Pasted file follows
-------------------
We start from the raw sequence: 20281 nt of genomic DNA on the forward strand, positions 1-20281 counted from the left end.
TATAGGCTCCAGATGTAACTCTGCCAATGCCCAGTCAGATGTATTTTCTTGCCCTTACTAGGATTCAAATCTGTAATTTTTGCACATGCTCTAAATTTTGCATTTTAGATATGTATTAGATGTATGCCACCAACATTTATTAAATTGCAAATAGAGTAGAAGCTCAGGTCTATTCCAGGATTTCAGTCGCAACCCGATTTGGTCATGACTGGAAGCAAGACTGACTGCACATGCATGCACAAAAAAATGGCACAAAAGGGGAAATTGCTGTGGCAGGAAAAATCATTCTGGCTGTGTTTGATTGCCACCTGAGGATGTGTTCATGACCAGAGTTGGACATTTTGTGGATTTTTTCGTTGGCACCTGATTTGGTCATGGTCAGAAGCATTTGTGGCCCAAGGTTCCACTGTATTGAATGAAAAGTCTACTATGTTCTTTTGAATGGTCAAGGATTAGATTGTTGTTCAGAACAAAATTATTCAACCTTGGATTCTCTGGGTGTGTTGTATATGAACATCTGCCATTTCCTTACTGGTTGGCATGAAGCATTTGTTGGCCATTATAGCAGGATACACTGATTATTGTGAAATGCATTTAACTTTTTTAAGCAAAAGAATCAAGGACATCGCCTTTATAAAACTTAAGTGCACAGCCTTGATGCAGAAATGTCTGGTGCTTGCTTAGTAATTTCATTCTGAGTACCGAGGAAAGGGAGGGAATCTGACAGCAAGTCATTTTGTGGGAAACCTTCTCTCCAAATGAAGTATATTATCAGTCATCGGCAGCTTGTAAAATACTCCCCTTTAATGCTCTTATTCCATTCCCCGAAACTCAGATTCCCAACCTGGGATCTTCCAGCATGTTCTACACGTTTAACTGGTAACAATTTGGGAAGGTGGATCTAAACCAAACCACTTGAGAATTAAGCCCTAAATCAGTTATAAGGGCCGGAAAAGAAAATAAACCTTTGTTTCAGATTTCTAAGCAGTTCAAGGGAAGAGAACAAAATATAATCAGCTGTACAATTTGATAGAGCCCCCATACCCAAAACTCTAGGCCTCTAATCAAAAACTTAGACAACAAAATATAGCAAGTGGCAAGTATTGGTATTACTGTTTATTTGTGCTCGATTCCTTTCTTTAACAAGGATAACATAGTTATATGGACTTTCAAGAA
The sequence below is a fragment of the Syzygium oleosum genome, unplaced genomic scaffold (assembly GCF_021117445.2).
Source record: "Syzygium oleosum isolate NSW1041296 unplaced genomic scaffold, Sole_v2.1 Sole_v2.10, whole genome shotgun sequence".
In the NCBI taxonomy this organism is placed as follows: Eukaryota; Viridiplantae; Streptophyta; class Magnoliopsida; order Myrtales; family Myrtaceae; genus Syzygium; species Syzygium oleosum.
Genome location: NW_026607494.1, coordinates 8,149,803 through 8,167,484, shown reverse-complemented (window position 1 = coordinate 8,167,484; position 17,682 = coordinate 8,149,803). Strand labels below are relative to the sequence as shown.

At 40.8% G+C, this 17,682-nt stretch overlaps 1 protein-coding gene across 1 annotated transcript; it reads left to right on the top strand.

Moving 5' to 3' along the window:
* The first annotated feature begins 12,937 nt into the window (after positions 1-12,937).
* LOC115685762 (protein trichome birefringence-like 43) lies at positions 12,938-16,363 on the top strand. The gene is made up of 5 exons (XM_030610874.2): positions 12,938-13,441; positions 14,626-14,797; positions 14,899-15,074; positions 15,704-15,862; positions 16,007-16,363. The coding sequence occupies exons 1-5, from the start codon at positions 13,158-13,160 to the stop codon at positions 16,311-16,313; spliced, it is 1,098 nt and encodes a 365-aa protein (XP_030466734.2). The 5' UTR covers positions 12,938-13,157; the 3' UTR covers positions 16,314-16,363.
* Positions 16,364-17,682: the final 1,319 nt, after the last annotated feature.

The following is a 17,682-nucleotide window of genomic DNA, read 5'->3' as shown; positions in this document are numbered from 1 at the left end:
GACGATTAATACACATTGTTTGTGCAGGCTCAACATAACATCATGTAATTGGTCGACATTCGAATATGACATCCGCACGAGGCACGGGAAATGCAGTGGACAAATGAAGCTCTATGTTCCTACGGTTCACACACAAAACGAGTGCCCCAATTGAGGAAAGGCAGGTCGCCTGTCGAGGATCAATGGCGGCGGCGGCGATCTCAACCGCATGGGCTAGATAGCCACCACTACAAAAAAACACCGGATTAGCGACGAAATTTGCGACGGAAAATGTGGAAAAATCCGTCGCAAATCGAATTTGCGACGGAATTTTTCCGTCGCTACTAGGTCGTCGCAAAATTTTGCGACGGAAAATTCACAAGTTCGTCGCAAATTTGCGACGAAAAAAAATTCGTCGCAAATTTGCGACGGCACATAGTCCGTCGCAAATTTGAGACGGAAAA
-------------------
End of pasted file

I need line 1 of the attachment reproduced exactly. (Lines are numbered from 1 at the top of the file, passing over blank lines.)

We start from the raw sequence: 20281 nt of genomic DNA on the forward strand, positions 1-20281 counted from the left end.